Innovative dairy already milking awards

06 Aug, 2018 09:24 AM
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Bosske Architects' original concept of Bannister Downs' new Creamery robotic rotary dairy and processing plant with tourist viewing area.
The striking looking buildings (are) partly clad in ‘chilli red’ coloured anodised aluminium...
Bosske Architects' original concept of Bannister Downs' new Creamery robotic rotary dairy and processing plant with tourist viewing area.

BANNISTER Downs Dairy’s innovative Creamery, a commercial robotic dairy and milk processing plant doubling as a tourist facility soon to open near Northcliffe, is already winning awards.

The striking looking buildings and cattle yards complex, partly clad in ‘chilli red’ coloured anodised aluminium, garnered four awards at the recent 2018 WA Master Builders-Bankwest Excellence in Construction Awards.

The Creamery won the Best Industrial Building award in the $20-$50 million category.

The facade – completed from 1262 individual panels cut and folded to shapes to suit the intricate design, anodised in New South Wales by the only company in Australia able to match the required colour, trucked to Northcliffe in batches and installed over six months – led to two awards.

DENMAC, the contractor responsible for the cladding, won the overall Subcontractor Of The Year award, as well as Subcontractor Of The Year For Cladding in the roofing and curtain wall category, from its involvement in the Creamery project.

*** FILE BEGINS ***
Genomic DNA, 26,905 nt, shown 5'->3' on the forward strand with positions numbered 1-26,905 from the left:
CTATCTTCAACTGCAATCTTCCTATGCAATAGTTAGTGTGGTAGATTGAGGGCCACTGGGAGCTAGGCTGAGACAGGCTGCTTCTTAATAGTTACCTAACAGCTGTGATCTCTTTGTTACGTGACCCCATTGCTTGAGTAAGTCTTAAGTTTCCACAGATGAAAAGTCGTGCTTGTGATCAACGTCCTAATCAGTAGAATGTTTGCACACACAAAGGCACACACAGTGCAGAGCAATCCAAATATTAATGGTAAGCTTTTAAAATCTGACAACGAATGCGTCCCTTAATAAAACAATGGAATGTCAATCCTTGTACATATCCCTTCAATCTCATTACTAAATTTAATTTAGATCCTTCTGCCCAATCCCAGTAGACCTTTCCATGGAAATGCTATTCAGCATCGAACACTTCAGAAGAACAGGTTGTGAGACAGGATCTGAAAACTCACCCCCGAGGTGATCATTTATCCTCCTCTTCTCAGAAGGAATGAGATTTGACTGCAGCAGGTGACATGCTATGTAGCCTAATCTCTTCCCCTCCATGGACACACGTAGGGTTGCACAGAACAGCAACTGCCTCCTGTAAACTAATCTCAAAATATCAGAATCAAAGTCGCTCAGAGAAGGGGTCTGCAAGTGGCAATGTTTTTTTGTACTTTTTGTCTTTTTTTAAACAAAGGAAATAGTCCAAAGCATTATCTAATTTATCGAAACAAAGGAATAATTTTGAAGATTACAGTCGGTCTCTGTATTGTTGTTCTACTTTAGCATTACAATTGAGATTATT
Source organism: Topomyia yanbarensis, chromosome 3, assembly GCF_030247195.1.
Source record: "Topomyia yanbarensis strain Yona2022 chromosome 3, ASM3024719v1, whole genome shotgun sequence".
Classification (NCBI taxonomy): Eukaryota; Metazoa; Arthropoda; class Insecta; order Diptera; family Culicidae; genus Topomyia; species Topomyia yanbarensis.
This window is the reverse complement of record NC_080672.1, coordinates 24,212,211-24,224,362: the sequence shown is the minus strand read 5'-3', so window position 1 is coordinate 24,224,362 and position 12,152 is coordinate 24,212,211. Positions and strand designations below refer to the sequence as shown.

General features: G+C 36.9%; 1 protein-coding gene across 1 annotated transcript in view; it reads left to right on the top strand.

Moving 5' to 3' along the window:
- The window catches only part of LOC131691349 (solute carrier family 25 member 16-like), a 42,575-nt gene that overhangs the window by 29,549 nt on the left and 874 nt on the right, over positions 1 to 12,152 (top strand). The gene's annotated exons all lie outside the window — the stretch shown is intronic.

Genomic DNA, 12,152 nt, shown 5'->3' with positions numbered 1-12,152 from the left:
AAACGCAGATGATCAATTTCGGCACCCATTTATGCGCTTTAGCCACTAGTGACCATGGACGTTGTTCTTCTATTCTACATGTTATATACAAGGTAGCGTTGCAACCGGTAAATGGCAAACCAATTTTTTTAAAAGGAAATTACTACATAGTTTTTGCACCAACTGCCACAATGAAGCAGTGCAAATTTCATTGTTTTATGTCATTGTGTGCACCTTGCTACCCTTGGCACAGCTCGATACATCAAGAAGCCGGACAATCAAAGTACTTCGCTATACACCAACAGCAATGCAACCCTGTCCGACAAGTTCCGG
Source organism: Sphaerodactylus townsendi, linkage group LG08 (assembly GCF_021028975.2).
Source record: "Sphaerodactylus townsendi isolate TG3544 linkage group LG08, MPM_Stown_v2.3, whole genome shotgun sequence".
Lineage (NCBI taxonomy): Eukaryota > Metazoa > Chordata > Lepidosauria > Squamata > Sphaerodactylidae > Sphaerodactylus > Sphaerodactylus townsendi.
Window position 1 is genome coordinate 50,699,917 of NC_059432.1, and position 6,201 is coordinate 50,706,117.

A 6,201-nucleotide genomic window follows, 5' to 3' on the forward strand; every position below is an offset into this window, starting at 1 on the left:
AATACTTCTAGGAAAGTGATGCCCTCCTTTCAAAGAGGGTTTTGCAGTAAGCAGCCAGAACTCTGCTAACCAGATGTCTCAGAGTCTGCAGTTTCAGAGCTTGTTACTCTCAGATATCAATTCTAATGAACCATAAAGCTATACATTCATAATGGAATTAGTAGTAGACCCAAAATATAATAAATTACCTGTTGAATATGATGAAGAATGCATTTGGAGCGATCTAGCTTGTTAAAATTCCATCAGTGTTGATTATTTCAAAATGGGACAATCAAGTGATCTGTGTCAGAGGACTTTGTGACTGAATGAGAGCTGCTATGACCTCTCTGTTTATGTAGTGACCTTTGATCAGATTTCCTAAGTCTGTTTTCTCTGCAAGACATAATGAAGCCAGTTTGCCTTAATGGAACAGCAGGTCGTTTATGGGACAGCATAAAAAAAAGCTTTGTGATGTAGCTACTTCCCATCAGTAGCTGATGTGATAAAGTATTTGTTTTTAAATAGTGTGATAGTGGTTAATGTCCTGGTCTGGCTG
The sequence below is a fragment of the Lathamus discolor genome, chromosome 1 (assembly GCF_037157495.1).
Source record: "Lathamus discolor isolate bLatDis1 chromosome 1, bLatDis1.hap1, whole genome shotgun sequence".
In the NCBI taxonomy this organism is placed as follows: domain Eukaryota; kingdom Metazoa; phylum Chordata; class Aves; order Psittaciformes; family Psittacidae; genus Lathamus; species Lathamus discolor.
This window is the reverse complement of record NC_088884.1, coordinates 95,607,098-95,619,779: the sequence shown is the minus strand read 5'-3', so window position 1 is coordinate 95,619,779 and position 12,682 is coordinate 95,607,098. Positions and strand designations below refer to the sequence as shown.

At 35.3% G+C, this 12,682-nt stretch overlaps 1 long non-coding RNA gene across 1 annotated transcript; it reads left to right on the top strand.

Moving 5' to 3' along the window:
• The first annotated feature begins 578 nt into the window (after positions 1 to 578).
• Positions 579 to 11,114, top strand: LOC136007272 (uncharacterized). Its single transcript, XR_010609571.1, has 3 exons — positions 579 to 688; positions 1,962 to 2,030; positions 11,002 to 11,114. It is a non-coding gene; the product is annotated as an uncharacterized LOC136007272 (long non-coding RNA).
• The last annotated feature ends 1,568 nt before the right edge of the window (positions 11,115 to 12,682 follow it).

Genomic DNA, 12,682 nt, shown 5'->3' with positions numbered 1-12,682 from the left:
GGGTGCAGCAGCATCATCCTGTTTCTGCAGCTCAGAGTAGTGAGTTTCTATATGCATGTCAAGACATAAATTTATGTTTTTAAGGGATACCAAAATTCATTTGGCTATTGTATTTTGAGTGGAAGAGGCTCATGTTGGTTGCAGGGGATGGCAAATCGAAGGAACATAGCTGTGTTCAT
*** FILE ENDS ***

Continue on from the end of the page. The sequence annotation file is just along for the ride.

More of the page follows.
Richard Bell from Bunbury’s Perkins Builders, which was appointed overall construction contractor for the Creamery in 2016, won the Project Manager Of The Year award.

As previously reported in Farm Weekly, the Creamery, built on a greenfields site away from the existing dairy and processing plant on Banister Downs’ Daubney family farm near Northcliffe, will include WA’s first robotic rotary dairy.

A voluntary De Laval automatic milking rotary (AMR) system capable of handling 540 cows three times a day, will supplement the existing dairy which is operating at capacity.

The Australian subsidiary of German manufacturer GEA Group has installed the low-temperature pasteurising and processing equipment and the production side of the building includes cool room storage and product dispatch facilities.

The other half of the creamery will include offices, a new Bannister Downs corporate headquarters, a café and function area, gallery space and a glass-walled second story viewing area from where visitors will be able to watch the whole process, from cows coming in to be milked to product on pallets being loaded into trucks.

Bannister Downs co-principal and farm and land manager Mat Daubney said the new processing plant was being trialled with milk from the existing dairy and installation of the AMR system and electronics was expected to be completed and tested next month.

“I think they’ll be a lot of interest in that (the AMR system),” Mr Daubney said.

The digital information stream from the system’s milk monitoring and its ability to identify rising heat or somatic cell counts in individual udder quarters on individual cows days before visible symptoms of problems like mastitis became apparent, would contribute further to Bannister Downs’ quality record, he said.

Mr Daubney said he was pleased with the building industry awards for the creamery.

“The new Perth (Optus) Stadium was in the same category, so the competition was pretty stiff,” he said.

Optus Stadium won the Best Project award and a number of other major awards.

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Mal Gill

Mal Gill

is wool and dairy writer for Farm Weekly

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